|Publication number||US5563637 A|
|Application number||US 08/143,328|
|Publication date||Oct 8, 1996|
|Filing date||Oct 26, 1993|
|Priority date||Oct 26, 1993|
|Publication number||08143328, 143328, US 5563637 A, US 5563637A, US-A-5563637, US5563637 A, US5563637A|
|Inventors||Monty L. Francis, Paul Harrington III, Randall D. Mayo, Katherine A. Profitt, Donald N. Spitz|
|Original Assignee||Lexmark International, Inc.|
|Export Citation||BiBTeX, EndNote, RefMan|
|Patent Citations (15), Referenced by (43), Classifications (7), Legal Events (8)|
|External Links: USPTO, USPTO Assignment, Espacenet|
The invention relates to a maintenance station for wiping accumulated ink and dust from the nozzles of an ink jet printer and forming an air seal around the nozzles when printing is not taking place.
In an ink jet printer, a record sheet is typically fed to a sheet stacker immediately after the ink is applied to the record sheet. To reduce smudging during stacking and subsequent handling, very fast-drying inks are used. These inks have the disadvantage in that there is a tendency for the ink to dry and clog the nozzles if not used for a period of time. To solve this problem it has been conventional to provide a cap, that is, a cup-shaped cover which cooperates with the printhead when it is not in use to form an air seal around the nozzles, thereby slowing the drying of ink in the nozzles.
There is also a tendency during printing for ink to mix with dust and paper fibers and dry on the printhead surface surrounding the nozzles thus interfering with ejection of ink from the nozzles. The prior art alleviates this problem by providing a wiper which extends into the path of travel of the printhead and wipes ink from the printhead surface surrounding the nozzles as the printhead is moved back and forth relative to the wiper.
The prior art teaches that the wiper and cap may be disposed in a maintenance or service station located to one side of the record feed path. The reason for choosing this location is that in some cases the wiper and/or cap are fixedly mounted at a height such that they extend through the plane of the feed path. In other cases mechanisms are provided for moving the wiper or cap into operative positions and, as described for example in U.S. Pat. Nos. 5,115,250, 5,103,244 and 5,027,134, these mechanisms include elements which themselves extend through the plane of the record feed path.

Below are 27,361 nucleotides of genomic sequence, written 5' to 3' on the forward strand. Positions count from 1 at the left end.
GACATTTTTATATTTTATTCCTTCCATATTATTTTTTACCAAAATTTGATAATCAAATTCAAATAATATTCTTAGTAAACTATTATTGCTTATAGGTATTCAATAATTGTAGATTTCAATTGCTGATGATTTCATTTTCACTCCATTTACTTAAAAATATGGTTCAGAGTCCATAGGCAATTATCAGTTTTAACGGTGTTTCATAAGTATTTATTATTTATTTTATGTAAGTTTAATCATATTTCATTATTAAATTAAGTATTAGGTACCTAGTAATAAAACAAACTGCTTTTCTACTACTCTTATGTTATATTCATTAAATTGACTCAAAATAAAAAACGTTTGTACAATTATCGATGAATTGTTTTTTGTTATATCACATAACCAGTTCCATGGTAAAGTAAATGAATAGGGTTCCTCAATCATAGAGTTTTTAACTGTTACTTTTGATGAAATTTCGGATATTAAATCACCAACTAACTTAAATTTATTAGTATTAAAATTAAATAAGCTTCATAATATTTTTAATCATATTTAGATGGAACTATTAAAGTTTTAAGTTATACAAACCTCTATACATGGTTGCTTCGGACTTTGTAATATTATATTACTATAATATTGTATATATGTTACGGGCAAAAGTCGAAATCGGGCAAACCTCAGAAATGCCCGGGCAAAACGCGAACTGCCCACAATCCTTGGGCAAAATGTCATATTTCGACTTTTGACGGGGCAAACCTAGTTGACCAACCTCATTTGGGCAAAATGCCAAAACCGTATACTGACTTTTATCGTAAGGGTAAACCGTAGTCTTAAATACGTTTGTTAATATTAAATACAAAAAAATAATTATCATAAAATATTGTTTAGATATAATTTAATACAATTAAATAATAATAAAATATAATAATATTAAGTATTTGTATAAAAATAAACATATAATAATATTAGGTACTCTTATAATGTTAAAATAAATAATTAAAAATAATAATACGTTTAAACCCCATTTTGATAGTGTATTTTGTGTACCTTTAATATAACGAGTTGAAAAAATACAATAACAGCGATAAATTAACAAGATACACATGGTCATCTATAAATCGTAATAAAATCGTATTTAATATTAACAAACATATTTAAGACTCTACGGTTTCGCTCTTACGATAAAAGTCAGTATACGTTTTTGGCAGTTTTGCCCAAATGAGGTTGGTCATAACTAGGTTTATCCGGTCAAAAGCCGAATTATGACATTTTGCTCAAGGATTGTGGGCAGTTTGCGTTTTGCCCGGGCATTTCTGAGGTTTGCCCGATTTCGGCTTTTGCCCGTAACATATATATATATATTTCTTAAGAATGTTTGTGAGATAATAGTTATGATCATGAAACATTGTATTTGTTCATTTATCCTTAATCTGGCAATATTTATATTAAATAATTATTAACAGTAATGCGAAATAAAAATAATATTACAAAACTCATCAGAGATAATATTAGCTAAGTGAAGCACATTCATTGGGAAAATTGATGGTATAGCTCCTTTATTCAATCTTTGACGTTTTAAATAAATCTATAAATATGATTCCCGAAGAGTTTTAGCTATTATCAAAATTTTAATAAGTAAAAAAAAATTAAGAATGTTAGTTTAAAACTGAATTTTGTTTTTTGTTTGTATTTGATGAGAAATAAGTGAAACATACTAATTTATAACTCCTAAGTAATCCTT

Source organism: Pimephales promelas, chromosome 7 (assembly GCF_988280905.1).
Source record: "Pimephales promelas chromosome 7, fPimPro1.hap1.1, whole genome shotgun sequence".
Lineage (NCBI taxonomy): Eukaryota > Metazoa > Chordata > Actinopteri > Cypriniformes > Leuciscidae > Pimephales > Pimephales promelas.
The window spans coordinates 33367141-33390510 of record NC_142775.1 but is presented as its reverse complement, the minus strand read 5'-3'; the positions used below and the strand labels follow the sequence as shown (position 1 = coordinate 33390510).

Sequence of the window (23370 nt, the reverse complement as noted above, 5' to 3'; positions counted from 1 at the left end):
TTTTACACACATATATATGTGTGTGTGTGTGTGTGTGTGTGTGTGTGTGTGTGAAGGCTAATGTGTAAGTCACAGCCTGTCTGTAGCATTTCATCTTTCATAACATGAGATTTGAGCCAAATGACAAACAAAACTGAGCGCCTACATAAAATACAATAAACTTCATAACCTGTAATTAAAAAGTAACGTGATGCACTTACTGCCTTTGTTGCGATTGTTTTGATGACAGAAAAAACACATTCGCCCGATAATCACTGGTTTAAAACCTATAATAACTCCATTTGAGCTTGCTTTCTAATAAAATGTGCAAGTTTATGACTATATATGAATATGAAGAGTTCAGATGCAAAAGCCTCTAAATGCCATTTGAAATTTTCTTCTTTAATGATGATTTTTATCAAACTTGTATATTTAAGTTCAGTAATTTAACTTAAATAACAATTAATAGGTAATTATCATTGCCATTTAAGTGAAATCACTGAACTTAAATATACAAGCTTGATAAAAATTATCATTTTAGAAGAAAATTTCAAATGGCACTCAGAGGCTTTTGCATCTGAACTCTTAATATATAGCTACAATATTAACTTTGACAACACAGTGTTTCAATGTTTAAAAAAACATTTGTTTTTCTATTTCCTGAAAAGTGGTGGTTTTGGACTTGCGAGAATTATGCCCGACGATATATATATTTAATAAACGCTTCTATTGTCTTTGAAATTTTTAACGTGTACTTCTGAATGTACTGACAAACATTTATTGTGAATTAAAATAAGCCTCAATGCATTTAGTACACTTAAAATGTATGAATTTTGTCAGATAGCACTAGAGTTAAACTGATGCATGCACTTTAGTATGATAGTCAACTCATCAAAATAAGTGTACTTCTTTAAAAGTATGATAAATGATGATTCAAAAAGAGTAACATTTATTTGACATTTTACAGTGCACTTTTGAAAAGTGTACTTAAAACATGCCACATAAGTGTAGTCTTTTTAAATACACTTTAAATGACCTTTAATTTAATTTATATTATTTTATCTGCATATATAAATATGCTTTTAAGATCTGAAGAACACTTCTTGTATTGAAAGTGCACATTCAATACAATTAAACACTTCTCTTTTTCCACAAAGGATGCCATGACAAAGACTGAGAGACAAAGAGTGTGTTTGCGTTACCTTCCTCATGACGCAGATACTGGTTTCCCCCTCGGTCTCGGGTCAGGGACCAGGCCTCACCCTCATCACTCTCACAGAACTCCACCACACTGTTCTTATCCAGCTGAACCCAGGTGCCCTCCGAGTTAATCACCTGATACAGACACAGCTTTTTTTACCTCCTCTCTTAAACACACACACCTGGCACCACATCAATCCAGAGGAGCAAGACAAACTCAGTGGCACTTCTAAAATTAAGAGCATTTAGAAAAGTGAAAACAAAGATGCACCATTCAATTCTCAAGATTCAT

The cap is normally made of a resilient material so that it will conform to the printhead surface around the nozzles and form an air seal therewith. The cap is also made resilient to reduce wear and possible damage to the printhead. To reduce wear of the resilient cap, the patents mentioned above propose mounting the cap on a sled which is pushed up a ramp as the printhead is moved into the capping position. The ramp provides a vertical component of movement of the cap toward the printhead but at the same time it also provides a horizontal component of movement which, if not synchronized with movement of the printhead into capping position, will still result in cap wear because of a wiping action between the cap and the printhead.
An object of the present invention is to provide a maintenance station for a printhead, the maintenance station including a wiper, a cap and components for selectively moving the wiper or the cap into a wiping or capping position, the components of the maintenance station being located entirely on one side of the plane of record feed whereby the maintenance station may be mounted directly below the record feed path.
Another object of the invention is to provide a maintenance station for a printhead, the maintenance station having a configuration permitting it to be mounted at any location along and underneath the path of printhead movement.
A further object of the invention is to provide a maintenance station which comprises only two modules which may be installed or removed without the use of any tools.
Still another object of the invention is to provide a maintenance station comprising a rocker module having a wiper and cap therein moved along parallel paths by a rocker element to raise either the wiper or cap into the path of the printhead, and a drive module including a motor for rocking the rocker element.